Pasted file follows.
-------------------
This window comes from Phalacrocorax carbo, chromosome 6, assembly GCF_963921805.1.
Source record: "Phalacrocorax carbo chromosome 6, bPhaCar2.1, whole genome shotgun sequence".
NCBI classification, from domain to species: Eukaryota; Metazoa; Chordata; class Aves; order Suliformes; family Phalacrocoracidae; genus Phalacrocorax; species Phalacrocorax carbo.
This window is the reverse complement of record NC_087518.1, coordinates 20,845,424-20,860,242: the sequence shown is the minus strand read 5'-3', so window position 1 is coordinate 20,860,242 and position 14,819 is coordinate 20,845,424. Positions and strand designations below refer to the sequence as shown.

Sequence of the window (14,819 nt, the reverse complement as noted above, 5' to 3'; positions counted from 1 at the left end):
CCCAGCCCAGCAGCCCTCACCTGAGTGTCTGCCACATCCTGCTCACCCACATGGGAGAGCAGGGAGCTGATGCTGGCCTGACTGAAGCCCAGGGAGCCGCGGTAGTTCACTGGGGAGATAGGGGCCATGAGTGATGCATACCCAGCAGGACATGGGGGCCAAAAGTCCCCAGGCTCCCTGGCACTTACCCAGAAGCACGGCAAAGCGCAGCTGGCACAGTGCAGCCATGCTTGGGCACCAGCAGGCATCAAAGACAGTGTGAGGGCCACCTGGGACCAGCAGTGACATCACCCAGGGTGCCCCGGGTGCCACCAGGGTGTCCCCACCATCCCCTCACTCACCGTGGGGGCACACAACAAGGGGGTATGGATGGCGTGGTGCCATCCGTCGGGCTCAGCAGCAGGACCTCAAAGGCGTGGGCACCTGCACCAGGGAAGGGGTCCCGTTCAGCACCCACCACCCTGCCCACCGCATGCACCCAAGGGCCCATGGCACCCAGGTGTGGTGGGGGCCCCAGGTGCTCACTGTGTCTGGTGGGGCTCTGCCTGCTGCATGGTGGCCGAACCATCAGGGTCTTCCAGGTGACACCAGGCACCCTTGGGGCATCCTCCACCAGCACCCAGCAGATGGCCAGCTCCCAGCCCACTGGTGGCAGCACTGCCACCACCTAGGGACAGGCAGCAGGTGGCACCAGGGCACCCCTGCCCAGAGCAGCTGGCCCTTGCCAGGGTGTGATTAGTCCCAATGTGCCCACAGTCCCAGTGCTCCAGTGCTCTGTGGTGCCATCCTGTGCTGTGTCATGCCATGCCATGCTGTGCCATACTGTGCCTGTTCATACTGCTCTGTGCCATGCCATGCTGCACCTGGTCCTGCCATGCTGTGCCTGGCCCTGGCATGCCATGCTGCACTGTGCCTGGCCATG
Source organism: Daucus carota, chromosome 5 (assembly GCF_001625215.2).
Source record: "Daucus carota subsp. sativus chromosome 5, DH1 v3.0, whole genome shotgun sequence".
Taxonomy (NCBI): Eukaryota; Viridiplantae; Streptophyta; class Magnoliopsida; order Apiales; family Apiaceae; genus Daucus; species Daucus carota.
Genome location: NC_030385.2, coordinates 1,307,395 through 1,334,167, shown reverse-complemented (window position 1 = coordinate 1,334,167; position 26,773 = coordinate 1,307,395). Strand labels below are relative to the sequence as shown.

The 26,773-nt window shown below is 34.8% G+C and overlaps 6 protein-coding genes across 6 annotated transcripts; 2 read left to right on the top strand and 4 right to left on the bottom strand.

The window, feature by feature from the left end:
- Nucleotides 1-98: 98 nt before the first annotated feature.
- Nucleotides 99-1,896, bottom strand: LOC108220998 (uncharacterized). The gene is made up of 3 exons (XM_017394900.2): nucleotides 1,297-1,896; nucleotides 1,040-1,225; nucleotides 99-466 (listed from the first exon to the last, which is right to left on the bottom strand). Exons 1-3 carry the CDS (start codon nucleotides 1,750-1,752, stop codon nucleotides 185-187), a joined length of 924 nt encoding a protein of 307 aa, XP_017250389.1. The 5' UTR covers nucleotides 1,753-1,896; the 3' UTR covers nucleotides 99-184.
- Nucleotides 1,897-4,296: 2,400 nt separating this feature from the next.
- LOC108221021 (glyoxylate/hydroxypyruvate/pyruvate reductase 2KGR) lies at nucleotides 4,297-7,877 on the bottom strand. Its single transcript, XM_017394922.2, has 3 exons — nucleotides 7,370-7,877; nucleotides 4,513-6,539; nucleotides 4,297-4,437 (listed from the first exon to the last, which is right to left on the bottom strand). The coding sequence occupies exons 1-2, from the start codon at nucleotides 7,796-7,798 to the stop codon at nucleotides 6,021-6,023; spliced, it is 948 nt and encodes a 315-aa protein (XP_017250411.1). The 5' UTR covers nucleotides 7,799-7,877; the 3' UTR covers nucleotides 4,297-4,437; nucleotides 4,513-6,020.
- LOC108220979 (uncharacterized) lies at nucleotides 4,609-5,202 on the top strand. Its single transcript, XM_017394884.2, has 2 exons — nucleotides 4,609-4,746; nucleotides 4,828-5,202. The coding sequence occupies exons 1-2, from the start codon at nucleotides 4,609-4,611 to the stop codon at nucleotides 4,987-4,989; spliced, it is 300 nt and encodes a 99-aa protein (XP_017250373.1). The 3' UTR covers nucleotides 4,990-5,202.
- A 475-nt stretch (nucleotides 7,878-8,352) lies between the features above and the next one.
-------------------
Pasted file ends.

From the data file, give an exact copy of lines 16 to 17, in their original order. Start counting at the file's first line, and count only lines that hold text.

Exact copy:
- LOC108221021 (glyoxylate/hydroxypyruvate/pyruvate reductase 2KGR) lies at nucleotides 4,297-7,877 on the bottom strand. Its single transcript, XM_017394922.2, has 3 exons — nucleotides 7,370-7,877; nucleotides 4,513-6,539; nucleotides 4,297-4,437 (listed from the first exon to the last, which is right to left on the bottom strand). The coding sequence occupies exons 1-2, from the start codon at nucleotides 7,796-7,798 to the stop codon at nucleotides 6,021-6,023; spliced, it is 948 nt and encodes a 315-aa protein (XP_017250411.1). The 5' UTR covers nucleotides 7,799-7,877; the 3' UTR covers nucleotides 4,297-4,437; nucleotides 4,513-6,020.
- LOC108220979 (uncharacterized) lies at nucleotides 4,609-5,202 on the top strand. Its single transcript, XM_017394884.2, has 2 exons — nucleotides 4,609-4,746; nucleotides 4,828-5,202. The coding sequence occupies exons 1-2, from the start codon at nucleotides 4,609-4,611 to the stop codon at nucleotides 4,987-4,989; spliced, it is 300 nt and encodes a 99-aa protein (XP_017250373.1). The 3' UTR covers nucleotides 4,990-5,202.